The Global English Style Guide: Writing Clear, Translatable Documentation for a Global Market

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SAS Institute, Apr 8, 2008 - Language Arts & Disciplines - 332 pages
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The Global English Style Guide illustrates how much you can do to make written texts more suitable for a global audience. Accompanied by an abundance of clearly explained examples, the Global English guidelines show you how to write documentation that is optimized for non-native speakers of English, translators, and even machine-translation software, as well as for native speakers of English. You'll find dozens of guidelines that you won't find in any other source, along with thorough explanations of why each guideline is useful. Author John Kohl also includes revision strategies, as well as caveats that will help you avoid applying guidelines incorrectly. Focusing primarily on sentence-level stylistic issues, problematic grammatical constructions, and terminology issues, this book addresses the following topics: ways to simplify your writing style and make it consistent; ambiguities that most writers and editors are not aware of, and how to eliminate those ambiguities; how to make your sentence structure more explicit so that your sentences are easier for native and non-native speakers to read and understand; punctuation and capitalization guidelines that improve readability and make translation more efficient; and how language technologies such as controlled-authoring software can facilitate the adoption of Global English as a corporate standard. This text is intended for anyone who uses written English to communicate technical information to a global audience. Technical writers, technical editors, science writers, and training instructors are just a few of the professions for which this book is essential reading. Even if producing technical information is not your primary job function, the Global English guidelines can help you communicate more effectively with colleagues around the world. This book is part of the SAS Press program.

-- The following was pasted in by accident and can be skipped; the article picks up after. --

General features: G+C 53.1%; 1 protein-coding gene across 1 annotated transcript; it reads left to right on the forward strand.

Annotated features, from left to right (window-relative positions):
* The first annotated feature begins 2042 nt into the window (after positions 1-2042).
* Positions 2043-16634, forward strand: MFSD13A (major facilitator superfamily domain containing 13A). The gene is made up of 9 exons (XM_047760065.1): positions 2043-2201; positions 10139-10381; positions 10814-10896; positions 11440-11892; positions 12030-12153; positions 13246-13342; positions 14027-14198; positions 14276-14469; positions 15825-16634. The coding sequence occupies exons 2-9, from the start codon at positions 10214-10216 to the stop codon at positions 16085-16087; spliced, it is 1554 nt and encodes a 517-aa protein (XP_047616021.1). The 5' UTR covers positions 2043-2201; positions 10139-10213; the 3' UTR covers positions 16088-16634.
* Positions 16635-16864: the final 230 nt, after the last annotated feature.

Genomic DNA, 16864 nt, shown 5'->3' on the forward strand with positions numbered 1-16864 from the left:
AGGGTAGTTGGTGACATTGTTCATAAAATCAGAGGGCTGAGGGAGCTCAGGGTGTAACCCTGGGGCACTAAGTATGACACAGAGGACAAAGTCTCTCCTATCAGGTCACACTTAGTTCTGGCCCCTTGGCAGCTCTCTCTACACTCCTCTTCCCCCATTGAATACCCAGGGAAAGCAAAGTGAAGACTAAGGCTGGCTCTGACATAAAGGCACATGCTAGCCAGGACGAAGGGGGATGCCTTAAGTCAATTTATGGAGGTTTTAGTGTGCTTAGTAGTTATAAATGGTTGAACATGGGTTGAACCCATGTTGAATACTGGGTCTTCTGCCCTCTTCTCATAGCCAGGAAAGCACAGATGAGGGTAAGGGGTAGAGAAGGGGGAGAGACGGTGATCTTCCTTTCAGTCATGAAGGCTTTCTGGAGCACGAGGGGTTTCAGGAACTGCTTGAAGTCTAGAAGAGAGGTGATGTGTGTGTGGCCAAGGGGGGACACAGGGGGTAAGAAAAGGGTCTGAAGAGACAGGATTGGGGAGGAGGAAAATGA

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Contents

Chapter 3 Simplifying Your Writing Style
31
Chapter 4 Using Modifiers Clearly and Carefully
73
Chapter 5 Making Pronouns Clear and Easy to Translate
97
Chapter 6 Using Syntactic Cues
111
Chapter 7 Clarifying ING Words
133
Chapter 8 PUnctuation and Capitalization
161
Chapter 9 Eliminating Undersirable Terms and Phrases
205
Appendix A Examples of Content Reduction
231
Appendix B Prioritizing the Global English Guidelines
237
Appendix C Revising Incomplete Introductions to Unordered Lists
251
Appendix D Improving Translatability and Readability with Syntactic Cues
259
Glossary
275
Bibliography
283
Index
295
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About the author (2008)

John R. Kohl has worked at SAS Institute as a technical writer, technical editor, and linguistic engineer since 1992. For the past several years, John has devoted much of his time to terminology issues and to refining the Global English guidelines. As a linguistic engineer, John customizes and supports tools and processes that help make SAS documentation more consistent, easier to translate, and easier for non-native speakers of English to understand. John has been interested in machine translation and other language technologies for many years.

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